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Suffering An Offense Is Better Than Committing One

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By DONALD DeMARCO

In the Act of Contrition we acknowledge twice that we have offended God. God is all good and deserving of all our love. Offenses against Him, therefore, are offenses against love. We are commanded to love God and neighbor. When we fail in this regard, we confess our having offended God, primarily, and neighbor, secondarily. Christianity understands the meaning of being offensive in the proper perspective. Love is pro-active; sin, as a refusal to love, offends both God and man.
Society needs a moral framework. Otherwise, it sinks into chaos. But a moral framework without any reference to God gives man a centrality that he does not deserve. Thus, the notion of being offensive is now understood as an act that is primarily directed against man. Moreover, since society does not command people to be virtuous, being offended lacks a clear and objective basis. In this way, a person can claim to be offended for any number of reasons that are entirely subjective. Certain passages in the Bible are now deemed offensive, along with many Church teachings, pro-life views, and even opening the door for someone.
It is noteworthy that the present hypersensitivity to being offended has occurred alongside an explosion of offensive language. Oddly enough, offensive language, especially in films, does not appear to be as offensive as words that, only a few years ago, were not considered offensive at all, such as “wife” and “husband.” The “coarsening of America,” a phenomenon that has attracted the interest of many culture critics, is unfolding independently of an epidemic of people who are offended for subjective and often trivial reasons.
Are dumb blonde jokes offensive, or are they examples of innocent humor? “I’m not offended by all the dumb blonde jokes,” quips Dolly Parton, “because I know I’m not dumb…and I also know that I’m not blonde.” We should all be able to poke fun at our own foibles. No one is immune to characterization. We may be easily offended because we take ourselves too seriously. “Lighten up,” is good advice for the supersensitive.
If people had a good reason to be offended, it would be by the prevalence of offensive language. Yet, such language is routinely defended in the interest of realism, liberality, and freedom from censorship. “Being offended” has taken on an ideological character which precludes any form of reasoned debate. William F. Buckley Jr. was acutely sensitive to this development. “Liberals claim to want to give a hearing to other views,” he once remarked, “but then are shocked and offended to discover that there are other views.” An offended party might say, as it were, “I am offended because your view is inconsistent with my ideology.”  In this way, a person can allow himself to be “offended” by another’s defense of traditional marriage.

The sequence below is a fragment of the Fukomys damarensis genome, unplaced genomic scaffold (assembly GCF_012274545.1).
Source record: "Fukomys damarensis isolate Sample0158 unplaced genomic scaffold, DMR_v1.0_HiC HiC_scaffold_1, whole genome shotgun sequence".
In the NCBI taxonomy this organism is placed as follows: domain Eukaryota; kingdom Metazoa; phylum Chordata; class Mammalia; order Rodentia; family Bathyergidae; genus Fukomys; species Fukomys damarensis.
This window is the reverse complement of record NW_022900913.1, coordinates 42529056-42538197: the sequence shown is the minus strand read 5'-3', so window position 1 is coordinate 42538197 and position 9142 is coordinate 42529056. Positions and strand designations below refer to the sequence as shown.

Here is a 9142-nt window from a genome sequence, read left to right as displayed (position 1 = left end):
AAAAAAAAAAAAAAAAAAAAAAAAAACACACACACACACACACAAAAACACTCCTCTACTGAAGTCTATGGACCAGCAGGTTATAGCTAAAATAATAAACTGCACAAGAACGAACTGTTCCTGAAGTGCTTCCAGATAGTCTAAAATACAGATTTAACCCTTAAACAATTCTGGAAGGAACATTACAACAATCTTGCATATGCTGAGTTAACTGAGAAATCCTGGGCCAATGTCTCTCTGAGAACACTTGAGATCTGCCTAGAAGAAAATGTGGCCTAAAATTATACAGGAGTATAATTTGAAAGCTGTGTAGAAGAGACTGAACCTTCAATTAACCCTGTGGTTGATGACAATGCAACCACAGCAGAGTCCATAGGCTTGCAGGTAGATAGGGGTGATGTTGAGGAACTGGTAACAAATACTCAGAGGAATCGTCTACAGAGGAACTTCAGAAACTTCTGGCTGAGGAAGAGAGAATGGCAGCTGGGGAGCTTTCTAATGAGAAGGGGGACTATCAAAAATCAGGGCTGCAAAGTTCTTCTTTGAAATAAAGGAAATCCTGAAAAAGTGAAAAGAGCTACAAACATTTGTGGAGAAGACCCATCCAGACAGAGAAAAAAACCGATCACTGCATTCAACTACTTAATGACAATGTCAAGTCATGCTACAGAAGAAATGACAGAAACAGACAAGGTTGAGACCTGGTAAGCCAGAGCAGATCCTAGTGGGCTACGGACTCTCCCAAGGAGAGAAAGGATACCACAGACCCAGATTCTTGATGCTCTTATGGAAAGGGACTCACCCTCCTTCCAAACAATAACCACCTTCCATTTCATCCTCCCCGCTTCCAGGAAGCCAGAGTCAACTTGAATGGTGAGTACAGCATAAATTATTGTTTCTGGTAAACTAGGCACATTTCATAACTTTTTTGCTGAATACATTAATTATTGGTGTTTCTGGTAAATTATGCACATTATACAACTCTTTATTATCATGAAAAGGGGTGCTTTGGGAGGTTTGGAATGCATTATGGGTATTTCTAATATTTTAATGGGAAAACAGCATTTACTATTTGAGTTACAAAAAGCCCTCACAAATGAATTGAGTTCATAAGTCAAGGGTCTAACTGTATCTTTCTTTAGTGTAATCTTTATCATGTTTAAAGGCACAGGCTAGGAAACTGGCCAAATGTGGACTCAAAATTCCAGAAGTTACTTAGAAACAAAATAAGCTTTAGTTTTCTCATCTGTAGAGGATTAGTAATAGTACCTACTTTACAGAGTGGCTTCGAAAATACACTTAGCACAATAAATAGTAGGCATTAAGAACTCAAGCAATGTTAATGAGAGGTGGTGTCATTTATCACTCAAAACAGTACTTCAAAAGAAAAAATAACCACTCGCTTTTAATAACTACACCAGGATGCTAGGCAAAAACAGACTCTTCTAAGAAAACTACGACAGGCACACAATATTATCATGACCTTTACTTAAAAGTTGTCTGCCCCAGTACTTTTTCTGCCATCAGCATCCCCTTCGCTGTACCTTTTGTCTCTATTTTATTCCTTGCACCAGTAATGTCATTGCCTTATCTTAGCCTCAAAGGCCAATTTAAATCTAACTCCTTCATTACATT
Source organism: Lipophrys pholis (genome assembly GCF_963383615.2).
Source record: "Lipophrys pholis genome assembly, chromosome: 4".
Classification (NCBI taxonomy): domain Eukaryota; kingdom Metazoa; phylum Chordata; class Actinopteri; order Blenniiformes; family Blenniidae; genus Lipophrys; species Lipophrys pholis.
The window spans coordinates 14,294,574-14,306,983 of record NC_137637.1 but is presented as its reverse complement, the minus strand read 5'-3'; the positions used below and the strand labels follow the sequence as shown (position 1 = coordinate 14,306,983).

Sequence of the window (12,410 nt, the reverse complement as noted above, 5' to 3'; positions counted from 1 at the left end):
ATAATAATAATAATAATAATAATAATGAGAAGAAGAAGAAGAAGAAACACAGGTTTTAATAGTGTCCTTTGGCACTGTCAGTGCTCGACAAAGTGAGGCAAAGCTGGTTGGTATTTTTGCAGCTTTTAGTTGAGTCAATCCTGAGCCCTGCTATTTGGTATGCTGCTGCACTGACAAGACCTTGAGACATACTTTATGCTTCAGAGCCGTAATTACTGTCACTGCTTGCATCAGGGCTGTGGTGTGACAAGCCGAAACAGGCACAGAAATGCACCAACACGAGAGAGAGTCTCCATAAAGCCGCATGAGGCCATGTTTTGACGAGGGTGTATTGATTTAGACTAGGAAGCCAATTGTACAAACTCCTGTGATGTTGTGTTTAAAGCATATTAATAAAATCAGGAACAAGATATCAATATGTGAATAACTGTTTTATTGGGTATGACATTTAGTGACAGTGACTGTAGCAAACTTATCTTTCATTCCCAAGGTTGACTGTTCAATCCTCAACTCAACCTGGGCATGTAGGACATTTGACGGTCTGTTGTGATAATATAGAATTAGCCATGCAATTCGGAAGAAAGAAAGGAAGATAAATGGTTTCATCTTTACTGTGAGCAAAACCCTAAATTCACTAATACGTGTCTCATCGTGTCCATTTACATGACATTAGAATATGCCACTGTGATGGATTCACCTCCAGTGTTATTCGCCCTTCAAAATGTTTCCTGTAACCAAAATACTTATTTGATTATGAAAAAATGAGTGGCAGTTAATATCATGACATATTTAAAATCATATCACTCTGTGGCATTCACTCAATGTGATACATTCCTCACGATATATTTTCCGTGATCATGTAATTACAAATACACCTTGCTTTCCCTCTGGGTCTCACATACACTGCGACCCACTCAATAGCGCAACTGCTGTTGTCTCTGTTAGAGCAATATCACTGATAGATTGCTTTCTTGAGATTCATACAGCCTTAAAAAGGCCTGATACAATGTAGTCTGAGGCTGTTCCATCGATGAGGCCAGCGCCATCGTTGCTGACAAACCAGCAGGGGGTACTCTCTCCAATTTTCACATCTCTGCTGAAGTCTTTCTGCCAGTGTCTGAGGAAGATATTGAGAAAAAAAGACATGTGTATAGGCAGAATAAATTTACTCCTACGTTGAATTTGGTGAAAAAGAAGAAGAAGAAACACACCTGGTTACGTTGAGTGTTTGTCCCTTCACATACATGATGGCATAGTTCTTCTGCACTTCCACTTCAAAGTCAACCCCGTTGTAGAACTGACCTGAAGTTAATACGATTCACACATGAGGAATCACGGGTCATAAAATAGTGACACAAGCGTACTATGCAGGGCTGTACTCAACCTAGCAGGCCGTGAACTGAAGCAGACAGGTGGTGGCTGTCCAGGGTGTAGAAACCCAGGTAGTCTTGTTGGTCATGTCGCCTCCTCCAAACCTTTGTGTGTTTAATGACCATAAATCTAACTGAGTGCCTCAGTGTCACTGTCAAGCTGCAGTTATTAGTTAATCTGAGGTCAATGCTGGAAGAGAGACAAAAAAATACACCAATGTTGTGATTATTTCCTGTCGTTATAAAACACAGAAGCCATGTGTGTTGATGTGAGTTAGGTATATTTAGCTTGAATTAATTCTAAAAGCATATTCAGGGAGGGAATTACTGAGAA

Placing “being offended” within an ideological context removes the issue from philosophical discussion and makes it personal. Consequently, a person can claim being hurt by another’s reference to the natural law, not because the natural law is inherently offensive, but because it does not fit into one’s ideological frame of reference. In this way, photographs of aborted babies are offensive, although photographs of victims of automobile accidents are not.
We would all be better off if we concentrated on doing good, rather than in looking for ways to be offended.
Leonardo da Vinci had the right idea when he said, “I have offended God and mankind because my work didn’t reach the quality it should have.”
Abraham Lincoln, steeped as he was in Christian sentiments, lived by the maxim, “We should be too big to take offense, and to noble to give it.”
For René Descartes, “Whenever anyone has offended me, I try to raise my soul so high that the offense cannot reach it.”
Socrates held that it is better to suffer an injustice than to commit one. By the same token, it is better to be offended by another than to commit the same offense.
The person whose principal interest in life is to avoid ever being offended will find that he has succeeded only in avoiding life. This was the tragic fate of T.S. Eliot’s J. Alfred Prufrock who, in being excessively concerned about what other people were saying about him, became anxiety-ridden about “disturbing the universe” and finally ended his life by drowning.
No one has the right to go through life without ever being offended. But we all have the obligation to do good and refrain from offending God.

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(Donald DeMarco is a senior fellow of Human Life International. He is professor emeritus at St. Jerome’s University in Waterloo, Ontario, and an adjunct professor at Holy Apostles College and Seminary in Cromwell, Conn., and a regular columnist for St. Austin Review. Some of his recent writings may be found at Human Life International’s Truth & Charity Forum.)

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